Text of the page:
Wednesday, June 30, 2010

the end.

man, there's really nothing like being a grown-up for just total buzzkill sometimes. i mean, not having to deal with parents, being able to drink legally, all that stuff? totally fabulous. but then there's... well, there's the fact that you have to think about end-of-life issues. not just for yourself, either, but for everyone around you. death stops being this nebulous reality without a real meaning and starts becoming another thing to PLAN FOR. i swear, if anyone was ever going to take leave of any rational sense and allow me to mentor the young, that's how i would describe adulthood: a never-ending parade of events for which you must plan, up to and including the big sleep itself. so that's how, tonight, i found myself going over end-of-life plans with someone very close to me. wow, that's a conversation you don't anticipate when you're running around the playground with someone. but it is what it is.

part of me is honored; how could you not be, when someone trusts you to be the one to handle things for them when the end comes? but it's just so... i mean, we were just teenagers not that long ago. we were driving around the wilds of the gulf south in late-model import cars, talking trash and acting silly. on summer nights like this, we were most likely on our way home from some late-night road trip to the beach, not getting ready for work and class. but that's where we are. i'm thrilled beyond belief to still have these people i've loved so much for so long in my life... and i guess that's the opposite side of that coin. having people in your life who you plan to keep there forever means that you inevitably learn that every "forever" has an endpoint.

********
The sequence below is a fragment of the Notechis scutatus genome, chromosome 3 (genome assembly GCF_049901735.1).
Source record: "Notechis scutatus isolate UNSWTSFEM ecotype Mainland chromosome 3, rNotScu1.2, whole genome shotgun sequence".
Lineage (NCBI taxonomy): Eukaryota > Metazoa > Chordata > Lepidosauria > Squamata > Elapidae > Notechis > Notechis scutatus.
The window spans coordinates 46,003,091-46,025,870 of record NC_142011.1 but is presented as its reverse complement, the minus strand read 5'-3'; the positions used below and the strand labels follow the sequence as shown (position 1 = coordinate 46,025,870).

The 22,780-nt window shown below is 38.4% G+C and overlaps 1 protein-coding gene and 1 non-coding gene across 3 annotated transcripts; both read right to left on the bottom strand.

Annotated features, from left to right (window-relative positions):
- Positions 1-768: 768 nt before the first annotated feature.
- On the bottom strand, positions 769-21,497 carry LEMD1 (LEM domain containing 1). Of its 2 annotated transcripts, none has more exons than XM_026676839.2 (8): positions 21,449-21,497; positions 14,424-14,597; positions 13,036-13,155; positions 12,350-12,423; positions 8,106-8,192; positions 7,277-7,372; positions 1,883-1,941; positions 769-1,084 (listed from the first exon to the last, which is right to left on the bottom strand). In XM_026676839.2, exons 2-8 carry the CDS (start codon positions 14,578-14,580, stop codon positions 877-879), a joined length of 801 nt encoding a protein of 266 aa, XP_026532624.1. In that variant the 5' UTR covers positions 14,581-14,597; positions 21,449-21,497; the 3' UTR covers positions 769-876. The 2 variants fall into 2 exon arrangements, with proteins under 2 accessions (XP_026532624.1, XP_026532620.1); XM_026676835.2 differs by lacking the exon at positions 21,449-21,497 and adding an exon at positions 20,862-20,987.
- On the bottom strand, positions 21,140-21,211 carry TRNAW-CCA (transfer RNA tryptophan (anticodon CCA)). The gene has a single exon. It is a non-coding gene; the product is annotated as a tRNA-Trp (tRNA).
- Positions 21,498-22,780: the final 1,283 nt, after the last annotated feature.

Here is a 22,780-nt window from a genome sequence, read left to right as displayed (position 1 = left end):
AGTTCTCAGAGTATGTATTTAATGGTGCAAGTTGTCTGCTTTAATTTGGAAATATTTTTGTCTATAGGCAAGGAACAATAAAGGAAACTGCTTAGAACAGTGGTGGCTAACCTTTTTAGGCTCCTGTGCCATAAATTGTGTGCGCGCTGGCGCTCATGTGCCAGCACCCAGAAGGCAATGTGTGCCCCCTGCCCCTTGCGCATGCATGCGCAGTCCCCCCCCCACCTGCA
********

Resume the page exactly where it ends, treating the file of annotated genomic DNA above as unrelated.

cherish it all. that's the takeaway, i guess. there's a period at the end of every sentence.


  1. "The End" is something I'm not fond of thinking about...But I still need to make a will and a living will and such. I do know that I'm the beneficiary of Mim's life insurance policy, though.

  2. Working in health care exposes you to the physical elements of death, but also all of the unforeseen crap that no one has thought of or wants to deal with. Because of that, I've had an Advance Directive and a will in place since I was 21. My immediate family and a few close friends know exactly what I want done (pull the plug!) if I'm unable to make decisions for myself.

    It can be unpleasant, but also empowering. I'm really at ease about the whole situation because I know that others won't have to worry about it. I've seen way too many families struggle and viciously fight out of selfish desires.

  3. I think that there are a host of things that can force us into having to face/confront this... deaths of parents, deaths of dear and close friends, deaths of siblings, or wishes of a friend... I think that when someone asks us to be responsible for that phase of their Life, that they are entrusting us more than we can ever imagine... And of course they rely on you to do the right thing..

    You should feel greatly honored...


  4. Wow, really wierd. I was thinking about this just the other day and was going to do a post about it. You're so right, though. When you're in your 20s or 30s you never really think about the dirt nap, but none of us (except Daniel Webster that is) knows when it'll happen so it's best to be prepared. Thus inspired, I may have to write about this as well.


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